This Sunday in May, has been officially designated as "Mother’s Day”--since May 9, 1914.  But in England as far back as the 1600's there has been a tradition of a "Mothering Sunday."  Originally born out of the Catholic celebrations of Mary, the Mother of Christ, the English "Mothering Sunday" allowed poor women who worked and lived as servants in wealthy households a day off to return home and be with their own families.

It is fitting that "Mother’s Day" is designated as a Sunday celebration.  For though we do not refer to his imagery very much anymore, we are gathered together this day in our "Mother Church."  St. Cyprian, a third century African bishop, said it is impossible to have God as our Father if we do not have the church as our mother.  We don’t worship the church, and we do worship Christ.  But as access to God in primarily through Christ, and the body of Christ is the church, so the old ship of Zion is our Mothership.

If we are all "adopted children of God through Christ," we have our spiritual re-birth through the ongoing presence and witness of the church.  All who gather in Christ’s name and in loving obedience to his commandments bring forth new generations of Christians.  Friends in Christ, what better place to celebrate "Mother’s Day" than in the Mother Church, the community that exists because of Christ’s love and the community that spreads Christ’s love to the world.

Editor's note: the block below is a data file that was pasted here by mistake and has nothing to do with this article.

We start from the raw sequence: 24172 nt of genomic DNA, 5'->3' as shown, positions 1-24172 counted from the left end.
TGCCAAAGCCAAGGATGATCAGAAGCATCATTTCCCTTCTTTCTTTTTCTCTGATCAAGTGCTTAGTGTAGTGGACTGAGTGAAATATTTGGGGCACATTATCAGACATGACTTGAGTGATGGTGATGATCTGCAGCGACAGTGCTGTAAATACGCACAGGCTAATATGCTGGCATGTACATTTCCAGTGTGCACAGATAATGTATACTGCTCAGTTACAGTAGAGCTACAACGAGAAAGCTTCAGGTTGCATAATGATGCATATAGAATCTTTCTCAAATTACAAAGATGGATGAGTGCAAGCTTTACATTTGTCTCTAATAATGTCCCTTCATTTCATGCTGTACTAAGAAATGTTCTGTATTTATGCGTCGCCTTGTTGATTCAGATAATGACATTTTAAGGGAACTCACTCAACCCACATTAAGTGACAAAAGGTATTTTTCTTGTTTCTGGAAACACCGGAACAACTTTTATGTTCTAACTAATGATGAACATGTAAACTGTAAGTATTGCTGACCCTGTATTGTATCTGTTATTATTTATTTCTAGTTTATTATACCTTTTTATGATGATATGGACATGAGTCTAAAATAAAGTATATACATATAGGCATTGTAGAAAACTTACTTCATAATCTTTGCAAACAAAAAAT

Today’s gospel text is all about creating that intimate "family" connection that binds together the odd assortment Jesus collected to be his disciples.  Other than a couple of brothers there was no bloodline, no genealogy to hold fast these first believers.  So Jesus offered them the image of a "family tree" – except this "Tree of Life" was not some mighty cedar or oak. It was instead a "vine" – a sinuous, growing, spreading, organism whose ultimate purpose was to "bear fruit."